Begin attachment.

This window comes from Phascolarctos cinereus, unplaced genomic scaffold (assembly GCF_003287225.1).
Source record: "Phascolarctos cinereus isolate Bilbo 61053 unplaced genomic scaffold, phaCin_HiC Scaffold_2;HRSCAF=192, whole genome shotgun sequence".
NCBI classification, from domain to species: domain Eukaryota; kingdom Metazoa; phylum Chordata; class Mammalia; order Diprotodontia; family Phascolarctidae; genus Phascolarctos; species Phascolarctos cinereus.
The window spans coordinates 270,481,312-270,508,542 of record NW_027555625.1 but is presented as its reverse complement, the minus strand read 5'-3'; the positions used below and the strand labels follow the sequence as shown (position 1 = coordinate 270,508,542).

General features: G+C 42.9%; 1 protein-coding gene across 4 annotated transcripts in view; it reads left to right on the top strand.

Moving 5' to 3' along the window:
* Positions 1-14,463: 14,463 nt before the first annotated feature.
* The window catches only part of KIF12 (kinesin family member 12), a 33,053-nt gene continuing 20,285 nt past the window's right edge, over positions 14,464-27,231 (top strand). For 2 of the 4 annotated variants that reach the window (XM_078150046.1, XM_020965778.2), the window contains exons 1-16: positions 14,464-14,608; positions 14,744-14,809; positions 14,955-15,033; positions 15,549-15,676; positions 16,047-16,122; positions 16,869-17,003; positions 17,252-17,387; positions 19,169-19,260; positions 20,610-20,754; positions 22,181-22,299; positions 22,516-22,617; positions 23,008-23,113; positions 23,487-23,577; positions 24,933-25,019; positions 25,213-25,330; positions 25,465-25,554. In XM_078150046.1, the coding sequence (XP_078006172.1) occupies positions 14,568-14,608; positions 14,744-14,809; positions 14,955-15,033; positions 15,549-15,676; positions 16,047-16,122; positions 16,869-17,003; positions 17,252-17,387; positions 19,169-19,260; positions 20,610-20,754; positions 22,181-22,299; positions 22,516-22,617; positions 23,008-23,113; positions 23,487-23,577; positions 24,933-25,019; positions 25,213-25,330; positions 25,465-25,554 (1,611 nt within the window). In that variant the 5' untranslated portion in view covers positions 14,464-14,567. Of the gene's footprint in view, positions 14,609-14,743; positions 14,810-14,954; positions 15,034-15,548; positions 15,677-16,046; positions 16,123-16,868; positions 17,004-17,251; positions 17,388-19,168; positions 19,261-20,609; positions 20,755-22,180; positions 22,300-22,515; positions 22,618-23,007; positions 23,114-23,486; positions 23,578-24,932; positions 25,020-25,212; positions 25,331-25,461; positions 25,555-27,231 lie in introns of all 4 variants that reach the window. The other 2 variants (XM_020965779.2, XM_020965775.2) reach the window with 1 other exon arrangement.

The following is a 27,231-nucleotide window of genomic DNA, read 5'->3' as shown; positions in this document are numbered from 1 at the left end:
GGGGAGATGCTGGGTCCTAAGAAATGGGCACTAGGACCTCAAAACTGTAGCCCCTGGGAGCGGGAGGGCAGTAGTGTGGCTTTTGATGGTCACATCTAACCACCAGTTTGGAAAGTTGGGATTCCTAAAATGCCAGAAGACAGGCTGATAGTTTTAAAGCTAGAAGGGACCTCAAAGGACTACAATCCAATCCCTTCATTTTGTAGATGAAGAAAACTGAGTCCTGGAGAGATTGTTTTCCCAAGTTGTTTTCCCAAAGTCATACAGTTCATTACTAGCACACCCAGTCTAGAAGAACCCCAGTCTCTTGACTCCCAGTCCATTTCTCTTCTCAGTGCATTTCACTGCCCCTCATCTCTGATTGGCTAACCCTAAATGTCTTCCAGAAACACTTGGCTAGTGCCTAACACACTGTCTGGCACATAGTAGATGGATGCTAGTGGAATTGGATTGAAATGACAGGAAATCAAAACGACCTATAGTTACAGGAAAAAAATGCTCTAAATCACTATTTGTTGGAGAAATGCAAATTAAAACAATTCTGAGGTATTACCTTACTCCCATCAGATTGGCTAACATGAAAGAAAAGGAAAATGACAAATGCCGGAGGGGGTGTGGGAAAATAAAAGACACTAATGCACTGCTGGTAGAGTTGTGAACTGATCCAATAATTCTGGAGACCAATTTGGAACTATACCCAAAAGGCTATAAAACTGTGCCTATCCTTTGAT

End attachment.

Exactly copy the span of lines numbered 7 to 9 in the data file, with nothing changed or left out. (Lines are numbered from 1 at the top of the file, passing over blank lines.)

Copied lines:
* Positions 1-14,463: 14,463 nt before the first annotated feature.
* The window catches only part of KIF12 (kinesin family member 12), a 33,053-nt gene continuing 20,285 nt past the window's right edge, over positions 14,464-27,231 (top strand). For 2 of the 4 annotated variants that reach the window (XM_078150046.1, XM_020965778.2), the window contains exons 1-16: positions 14,464-14,608; positions 14,744-14,809; positions 14,955-15,033; positions 15,549-15,676; positions 16,047-16,122; positions 16,869-17,003; positions 17,252-17,387; positions 19,169-19,260; positions 20,610-20,754; positions 22,181-22,299; positions 22,516-22,617; positions 23,008-23,113; positions 23,487-23,577; positions 24,933-25,019; positions 25,213-25,330; positions 25,465-25,554. In XM_078150046.1, the coding sequence (XP_078006172.1) occupies positions 14,568-14,608; positions 14,744-14,809; positions 14,955-15,033; positions 15,549-15,676; positions 16,047-16,122; positions 16,869-17,003; positions 17,252-17,387; positions 19,169-19,260; positions 20,610-20,754; positions 22,181-22,299; positions 22,516-22,617; positions 23,008-23,113; positions 23,487-23,577; positions 24,933-25,019; positions 25,213-25,330; positions 25,465-25,554 (1,611 nt within the window). In that variant the 5' untranslated portion in view covers positions 14,464-14,567. Of the gene's footprint in view, positions 14,609-14,743; positions 14,810-14,954; positions 15,034-15,548; positions 15,677-16,046; positions 16,123-16,868; positions 17,004-17,251; positions 17,388-19,168; positions 19,261-20,609; positions 20,755-22,180; positions 22,300-22,515; positions 22,618-23,007; positions 23,114-23,486; positions 23,578-24,932; positions 25,020-25,212; positions 25,331-25,461; positions 25,555-27,231 lie in introns of all 4 variants that reach the window. The other 2 variants (XM_020965779.2, XM_020965775.2) reach the window with 1 other exon arrangement.

The following is a 27,231-nucleotide window of genomic DNA, read 5'->3' as shown; positions in this document are numbered from 1 at the left end: